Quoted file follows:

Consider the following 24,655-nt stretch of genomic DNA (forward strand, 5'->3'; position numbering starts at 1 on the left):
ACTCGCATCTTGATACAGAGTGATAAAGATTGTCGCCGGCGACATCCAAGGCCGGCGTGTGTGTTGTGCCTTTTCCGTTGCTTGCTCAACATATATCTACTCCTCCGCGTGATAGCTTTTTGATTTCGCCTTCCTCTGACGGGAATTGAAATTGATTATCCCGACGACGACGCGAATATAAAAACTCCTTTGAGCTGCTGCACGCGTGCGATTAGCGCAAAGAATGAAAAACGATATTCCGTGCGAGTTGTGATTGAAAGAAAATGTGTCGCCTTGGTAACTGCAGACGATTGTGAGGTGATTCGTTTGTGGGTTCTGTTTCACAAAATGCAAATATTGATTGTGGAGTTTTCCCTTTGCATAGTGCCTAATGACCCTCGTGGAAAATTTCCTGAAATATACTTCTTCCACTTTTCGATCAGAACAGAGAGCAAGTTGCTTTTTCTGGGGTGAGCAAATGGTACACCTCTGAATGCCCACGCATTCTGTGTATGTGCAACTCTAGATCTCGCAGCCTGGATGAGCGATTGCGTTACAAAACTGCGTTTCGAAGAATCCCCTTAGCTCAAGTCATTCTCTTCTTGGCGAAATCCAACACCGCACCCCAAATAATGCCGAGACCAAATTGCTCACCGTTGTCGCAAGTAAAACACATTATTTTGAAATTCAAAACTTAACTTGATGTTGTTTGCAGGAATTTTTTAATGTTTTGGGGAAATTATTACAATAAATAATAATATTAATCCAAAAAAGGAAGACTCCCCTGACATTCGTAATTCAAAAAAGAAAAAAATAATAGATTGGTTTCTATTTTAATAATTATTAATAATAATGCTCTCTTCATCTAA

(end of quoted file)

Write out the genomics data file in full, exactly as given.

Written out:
Consider the following 24,655-nt stretch of genomic DNA (forward strand, 5'->3'; position numbering starts at 1 on the left):
ACTCGCATCTTGATACAGAGTGATAAAGATTGTCGCCGGCGACATCCAAGGCCGGCGTGTGTGTTGTGCCTTTTCCGTTGCTTGCTCAACATATATCTACTCCTCCGCGTGATAGCTTTTTGATTTCGCCTTCCTCTGACGGGAATTGAAATTGATTATCCCGACGACGACGCGAATATAAAAACTCCTTTGAGCTGCTGCACGCGTGCGATTAGCGCAAAGAATGAAAAACGATATTCCGTGCGAGTTGTGATTGAAAGAAAATGTGTCGCCTTGGTAACTGCAGACGATTGTGAGGTGATTCGTTTGTGGGTTCTGTTTCACAAAATGCAAATATTGATTGTGGAGTTTTCCCTTTGCATAGTGCCTAATGACCCTCGTGGAAAATTTCCTGAAATATACTTCTTCCACTTTTCGATCAGAACAGAGAGCAAGTTGCTTTTTCTGGGGTGAGCAAATGGTACACCTCTGAATGCCCACGCATTCTGTGTATGTGCAACTCTAGATCTCGCAGCCTGGATGAGCGATTGCGTTACAAAACTGCGTTTCGAAGAATCCCCTTAGCTCAAGTCATTCTCTTCTTGGCGAAATCCAACACCGCACCCCAAATAATGCCGAGACCAAATTGCTCACCGTTGTCGCAAGTAAAACACATTATTTTGAAATTCAAAACTTAACTTGATGTTGTTTGCAGGAATTTTTTAATGTTTTGGGGAAATTATTACAATAAATAATAATATTAATCCAAAAAAGGAAGACTCCCCTGACATTCGTAATTCAAAAAAGAAAAAAATAATAGATTGGTTTCTATTTTAATAATTATTAATAATAATGCTCTCTTCATCTAA